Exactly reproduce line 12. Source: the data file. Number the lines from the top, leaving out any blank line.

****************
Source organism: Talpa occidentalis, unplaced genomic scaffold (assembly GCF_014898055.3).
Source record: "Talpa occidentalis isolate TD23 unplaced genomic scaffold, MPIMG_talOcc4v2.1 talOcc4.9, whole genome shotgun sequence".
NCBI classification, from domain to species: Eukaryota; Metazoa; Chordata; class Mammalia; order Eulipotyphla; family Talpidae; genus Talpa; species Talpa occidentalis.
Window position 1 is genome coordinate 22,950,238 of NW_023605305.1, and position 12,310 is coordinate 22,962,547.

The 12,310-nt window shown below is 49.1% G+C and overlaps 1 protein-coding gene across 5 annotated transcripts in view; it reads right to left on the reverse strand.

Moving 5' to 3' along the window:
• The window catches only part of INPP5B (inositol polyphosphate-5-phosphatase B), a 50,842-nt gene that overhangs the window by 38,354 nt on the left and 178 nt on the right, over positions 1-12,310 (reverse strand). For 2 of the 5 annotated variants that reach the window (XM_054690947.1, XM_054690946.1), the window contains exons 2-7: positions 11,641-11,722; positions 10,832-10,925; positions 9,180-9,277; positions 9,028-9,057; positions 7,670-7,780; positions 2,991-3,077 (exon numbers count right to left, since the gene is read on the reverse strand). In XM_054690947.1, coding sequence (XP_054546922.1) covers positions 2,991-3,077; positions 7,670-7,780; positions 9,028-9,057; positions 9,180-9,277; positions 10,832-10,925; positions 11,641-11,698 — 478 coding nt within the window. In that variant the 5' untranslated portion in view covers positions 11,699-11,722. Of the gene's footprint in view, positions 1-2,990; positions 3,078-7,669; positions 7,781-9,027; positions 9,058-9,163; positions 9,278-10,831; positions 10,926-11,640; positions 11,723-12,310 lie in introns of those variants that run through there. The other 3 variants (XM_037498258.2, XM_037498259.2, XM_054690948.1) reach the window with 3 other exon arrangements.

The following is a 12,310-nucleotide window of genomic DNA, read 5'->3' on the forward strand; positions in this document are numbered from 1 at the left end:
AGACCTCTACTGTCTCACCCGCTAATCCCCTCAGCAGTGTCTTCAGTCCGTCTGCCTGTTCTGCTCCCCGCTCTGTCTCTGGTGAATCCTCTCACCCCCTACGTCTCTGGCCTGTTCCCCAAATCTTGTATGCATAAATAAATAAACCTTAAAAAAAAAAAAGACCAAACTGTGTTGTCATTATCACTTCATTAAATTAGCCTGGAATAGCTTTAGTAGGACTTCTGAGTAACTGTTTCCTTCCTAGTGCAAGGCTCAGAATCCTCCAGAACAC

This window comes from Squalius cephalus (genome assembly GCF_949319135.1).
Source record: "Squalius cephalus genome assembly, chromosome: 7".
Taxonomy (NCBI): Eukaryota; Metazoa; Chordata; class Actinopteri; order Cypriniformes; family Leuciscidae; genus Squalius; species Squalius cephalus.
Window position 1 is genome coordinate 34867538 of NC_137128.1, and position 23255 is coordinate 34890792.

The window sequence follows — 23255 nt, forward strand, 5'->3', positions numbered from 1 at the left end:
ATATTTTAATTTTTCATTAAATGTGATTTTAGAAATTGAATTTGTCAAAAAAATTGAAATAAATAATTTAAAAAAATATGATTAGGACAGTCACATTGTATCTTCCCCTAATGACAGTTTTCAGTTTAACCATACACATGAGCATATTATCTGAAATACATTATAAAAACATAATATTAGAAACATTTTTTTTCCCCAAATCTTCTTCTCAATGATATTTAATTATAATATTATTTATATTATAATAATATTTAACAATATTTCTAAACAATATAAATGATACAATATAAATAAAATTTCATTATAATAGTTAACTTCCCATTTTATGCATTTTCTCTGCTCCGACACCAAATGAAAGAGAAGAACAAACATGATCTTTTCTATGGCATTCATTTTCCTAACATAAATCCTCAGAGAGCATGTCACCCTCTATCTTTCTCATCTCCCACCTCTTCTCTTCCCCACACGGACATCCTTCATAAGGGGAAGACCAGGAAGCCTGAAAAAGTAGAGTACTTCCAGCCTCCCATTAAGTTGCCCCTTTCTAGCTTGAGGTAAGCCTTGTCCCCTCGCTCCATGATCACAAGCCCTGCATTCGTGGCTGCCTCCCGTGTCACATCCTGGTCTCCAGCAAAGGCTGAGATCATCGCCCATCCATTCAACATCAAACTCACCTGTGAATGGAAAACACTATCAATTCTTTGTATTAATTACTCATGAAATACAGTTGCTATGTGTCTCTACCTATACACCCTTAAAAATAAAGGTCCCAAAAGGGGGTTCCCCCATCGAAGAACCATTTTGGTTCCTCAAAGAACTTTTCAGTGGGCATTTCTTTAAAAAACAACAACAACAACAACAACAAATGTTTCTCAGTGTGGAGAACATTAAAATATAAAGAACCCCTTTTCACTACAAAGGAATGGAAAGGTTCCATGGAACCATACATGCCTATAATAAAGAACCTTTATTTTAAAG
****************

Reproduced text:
Taxonomy (NCBI): Eukaryota; Metazoa; Chordata; class Actinopteri; order Cypriniformes; family Leuciscidae; genus Squalius; species Squalius cephalus.